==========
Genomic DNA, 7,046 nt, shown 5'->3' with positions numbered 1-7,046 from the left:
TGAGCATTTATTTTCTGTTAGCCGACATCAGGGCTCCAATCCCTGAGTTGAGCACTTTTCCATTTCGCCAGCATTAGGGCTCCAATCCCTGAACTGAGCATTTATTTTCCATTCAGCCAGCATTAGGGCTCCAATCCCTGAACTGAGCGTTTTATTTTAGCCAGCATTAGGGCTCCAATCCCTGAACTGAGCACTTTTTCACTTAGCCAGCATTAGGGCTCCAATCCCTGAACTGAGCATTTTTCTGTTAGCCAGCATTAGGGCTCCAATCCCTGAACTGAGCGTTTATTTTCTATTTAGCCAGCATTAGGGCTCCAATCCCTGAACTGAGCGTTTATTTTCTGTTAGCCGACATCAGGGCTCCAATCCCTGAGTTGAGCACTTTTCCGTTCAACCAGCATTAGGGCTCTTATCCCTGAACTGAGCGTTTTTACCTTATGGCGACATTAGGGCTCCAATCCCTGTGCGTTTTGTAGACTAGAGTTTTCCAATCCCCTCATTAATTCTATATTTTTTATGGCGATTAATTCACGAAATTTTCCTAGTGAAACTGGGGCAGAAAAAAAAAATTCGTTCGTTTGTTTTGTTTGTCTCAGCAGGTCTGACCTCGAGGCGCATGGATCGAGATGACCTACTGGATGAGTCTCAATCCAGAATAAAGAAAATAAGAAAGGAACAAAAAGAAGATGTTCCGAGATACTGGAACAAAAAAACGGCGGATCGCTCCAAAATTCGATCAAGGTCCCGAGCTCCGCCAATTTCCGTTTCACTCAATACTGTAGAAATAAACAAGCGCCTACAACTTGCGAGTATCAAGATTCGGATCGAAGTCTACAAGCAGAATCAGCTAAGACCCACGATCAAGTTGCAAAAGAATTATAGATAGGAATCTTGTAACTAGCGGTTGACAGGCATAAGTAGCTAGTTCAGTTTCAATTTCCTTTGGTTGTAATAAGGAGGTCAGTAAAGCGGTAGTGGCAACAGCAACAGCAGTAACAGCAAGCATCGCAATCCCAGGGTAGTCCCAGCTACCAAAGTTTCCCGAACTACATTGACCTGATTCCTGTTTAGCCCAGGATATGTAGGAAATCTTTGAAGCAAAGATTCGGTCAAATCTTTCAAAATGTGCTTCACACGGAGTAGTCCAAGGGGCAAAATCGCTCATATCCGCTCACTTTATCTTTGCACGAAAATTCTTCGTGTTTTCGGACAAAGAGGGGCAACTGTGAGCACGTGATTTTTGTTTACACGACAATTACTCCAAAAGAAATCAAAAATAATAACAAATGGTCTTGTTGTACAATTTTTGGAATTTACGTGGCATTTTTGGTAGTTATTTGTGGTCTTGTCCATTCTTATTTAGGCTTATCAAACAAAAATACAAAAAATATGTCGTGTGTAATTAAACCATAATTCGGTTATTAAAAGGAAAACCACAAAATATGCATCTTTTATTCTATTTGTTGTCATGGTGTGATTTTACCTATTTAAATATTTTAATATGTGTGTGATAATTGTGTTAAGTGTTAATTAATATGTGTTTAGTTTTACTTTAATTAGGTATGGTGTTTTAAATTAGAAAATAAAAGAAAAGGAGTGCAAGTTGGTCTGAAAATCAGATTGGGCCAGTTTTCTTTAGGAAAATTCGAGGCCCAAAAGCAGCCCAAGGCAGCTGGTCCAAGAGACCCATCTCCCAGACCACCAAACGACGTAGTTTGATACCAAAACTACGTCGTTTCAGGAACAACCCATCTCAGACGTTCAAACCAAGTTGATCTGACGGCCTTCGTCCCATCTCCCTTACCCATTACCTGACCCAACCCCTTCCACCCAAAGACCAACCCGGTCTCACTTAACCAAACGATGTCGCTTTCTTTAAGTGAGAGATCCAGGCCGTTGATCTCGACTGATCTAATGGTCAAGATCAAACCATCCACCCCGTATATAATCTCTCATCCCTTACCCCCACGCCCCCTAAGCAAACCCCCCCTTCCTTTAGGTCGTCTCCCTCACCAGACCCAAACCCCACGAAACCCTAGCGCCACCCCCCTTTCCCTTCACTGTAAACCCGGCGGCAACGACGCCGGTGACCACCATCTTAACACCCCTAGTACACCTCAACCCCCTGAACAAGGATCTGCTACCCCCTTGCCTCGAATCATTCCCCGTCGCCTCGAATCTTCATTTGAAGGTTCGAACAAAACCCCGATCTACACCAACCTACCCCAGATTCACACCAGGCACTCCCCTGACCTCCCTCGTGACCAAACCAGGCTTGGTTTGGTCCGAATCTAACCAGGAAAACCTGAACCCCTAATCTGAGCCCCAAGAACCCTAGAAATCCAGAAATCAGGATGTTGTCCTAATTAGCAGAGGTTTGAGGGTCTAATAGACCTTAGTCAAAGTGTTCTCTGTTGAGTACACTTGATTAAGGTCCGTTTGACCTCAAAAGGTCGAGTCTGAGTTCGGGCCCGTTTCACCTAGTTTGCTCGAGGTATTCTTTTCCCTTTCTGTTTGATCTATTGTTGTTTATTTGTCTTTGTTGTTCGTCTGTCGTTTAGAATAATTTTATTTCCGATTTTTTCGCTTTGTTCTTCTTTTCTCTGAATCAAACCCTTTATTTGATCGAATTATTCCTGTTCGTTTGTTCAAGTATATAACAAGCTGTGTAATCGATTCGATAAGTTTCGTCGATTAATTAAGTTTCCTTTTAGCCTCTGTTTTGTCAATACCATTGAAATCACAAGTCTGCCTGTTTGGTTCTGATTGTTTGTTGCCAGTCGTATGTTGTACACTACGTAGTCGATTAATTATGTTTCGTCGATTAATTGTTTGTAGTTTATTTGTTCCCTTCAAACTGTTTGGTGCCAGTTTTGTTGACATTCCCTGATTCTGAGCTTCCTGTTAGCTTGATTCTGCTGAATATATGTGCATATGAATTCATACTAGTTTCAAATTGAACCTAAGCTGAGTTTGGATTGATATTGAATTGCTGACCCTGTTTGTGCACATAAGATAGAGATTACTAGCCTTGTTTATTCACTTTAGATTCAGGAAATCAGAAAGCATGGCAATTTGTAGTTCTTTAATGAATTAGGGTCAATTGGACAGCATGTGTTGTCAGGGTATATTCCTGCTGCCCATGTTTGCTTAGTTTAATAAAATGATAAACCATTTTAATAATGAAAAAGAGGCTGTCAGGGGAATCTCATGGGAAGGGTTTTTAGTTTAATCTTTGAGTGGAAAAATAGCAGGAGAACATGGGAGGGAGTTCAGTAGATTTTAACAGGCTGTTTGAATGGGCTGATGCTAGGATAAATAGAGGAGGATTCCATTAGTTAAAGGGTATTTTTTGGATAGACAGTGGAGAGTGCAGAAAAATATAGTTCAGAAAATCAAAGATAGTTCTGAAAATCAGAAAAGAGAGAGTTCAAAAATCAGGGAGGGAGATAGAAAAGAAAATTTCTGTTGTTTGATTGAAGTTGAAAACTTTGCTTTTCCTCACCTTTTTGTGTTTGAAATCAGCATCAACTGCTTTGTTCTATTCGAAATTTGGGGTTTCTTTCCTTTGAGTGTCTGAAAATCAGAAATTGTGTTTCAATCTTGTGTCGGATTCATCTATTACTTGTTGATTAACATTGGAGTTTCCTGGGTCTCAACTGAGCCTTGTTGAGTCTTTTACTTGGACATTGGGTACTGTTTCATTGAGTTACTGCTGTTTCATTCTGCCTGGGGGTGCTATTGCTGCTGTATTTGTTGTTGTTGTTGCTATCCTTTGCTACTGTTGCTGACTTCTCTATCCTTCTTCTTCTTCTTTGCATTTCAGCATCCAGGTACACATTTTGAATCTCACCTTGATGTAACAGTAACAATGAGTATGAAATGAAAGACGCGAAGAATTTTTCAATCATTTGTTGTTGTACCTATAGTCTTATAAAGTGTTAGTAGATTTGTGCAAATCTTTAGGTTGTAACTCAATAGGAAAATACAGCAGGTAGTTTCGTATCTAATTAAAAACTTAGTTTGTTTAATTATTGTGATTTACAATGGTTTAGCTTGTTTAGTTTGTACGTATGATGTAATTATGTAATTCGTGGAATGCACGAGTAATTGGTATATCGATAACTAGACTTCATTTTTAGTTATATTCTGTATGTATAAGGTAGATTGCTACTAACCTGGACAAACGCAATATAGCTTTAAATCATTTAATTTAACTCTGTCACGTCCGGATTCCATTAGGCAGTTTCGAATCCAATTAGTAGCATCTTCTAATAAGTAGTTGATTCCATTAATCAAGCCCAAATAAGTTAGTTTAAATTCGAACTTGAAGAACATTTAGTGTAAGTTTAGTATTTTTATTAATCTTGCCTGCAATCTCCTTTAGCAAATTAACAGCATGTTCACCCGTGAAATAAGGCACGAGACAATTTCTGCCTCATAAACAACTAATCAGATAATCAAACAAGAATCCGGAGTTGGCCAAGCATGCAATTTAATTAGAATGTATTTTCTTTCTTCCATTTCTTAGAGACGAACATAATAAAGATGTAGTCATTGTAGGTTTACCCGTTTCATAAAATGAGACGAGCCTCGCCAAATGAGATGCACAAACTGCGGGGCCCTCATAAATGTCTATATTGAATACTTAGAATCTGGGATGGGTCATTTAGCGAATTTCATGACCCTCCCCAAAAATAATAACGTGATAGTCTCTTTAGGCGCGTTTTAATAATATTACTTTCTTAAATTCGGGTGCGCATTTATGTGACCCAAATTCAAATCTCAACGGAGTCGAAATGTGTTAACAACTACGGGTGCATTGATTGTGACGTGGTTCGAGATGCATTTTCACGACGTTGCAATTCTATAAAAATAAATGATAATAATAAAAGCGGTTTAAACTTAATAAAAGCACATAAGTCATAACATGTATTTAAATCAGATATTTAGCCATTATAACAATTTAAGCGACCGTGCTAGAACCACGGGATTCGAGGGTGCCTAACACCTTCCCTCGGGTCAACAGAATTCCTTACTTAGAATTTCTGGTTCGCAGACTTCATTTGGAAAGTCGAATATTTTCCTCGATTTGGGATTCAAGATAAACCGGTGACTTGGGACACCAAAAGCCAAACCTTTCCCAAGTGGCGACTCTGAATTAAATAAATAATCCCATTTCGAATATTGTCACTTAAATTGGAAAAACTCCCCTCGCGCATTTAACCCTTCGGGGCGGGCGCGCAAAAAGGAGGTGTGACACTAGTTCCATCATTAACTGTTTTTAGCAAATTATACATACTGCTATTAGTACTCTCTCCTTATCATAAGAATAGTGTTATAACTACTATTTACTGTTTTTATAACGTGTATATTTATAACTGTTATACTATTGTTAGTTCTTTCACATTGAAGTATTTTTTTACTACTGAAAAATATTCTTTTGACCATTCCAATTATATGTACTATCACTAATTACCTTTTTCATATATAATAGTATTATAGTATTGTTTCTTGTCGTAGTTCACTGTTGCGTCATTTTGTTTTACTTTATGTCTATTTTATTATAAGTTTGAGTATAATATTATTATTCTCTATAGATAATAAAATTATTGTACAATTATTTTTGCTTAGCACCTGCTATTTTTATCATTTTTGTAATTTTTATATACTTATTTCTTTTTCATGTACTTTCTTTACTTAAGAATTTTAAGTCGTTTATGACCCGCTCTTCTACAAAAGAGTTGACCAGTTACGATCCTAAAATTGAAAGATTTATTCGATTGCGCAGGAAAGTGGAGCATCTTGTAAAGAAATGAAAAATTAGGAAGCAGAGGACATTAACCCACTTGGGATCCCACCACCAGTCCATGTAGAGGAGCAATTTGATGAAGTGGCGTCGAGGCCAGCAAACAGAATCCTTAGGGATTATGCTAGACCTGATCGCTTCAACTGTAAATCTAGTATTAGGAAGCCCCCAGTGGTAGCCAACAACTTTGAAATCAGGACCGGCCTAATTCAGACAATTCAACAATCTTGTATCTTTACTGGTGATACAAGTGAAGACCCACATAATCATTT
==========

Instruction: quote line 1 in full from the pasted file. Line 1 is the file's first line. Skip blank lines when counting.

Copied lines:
Genomic DNA, 7,046 nt, shown 5'->3' with positions numbered 1-7,046 from the left: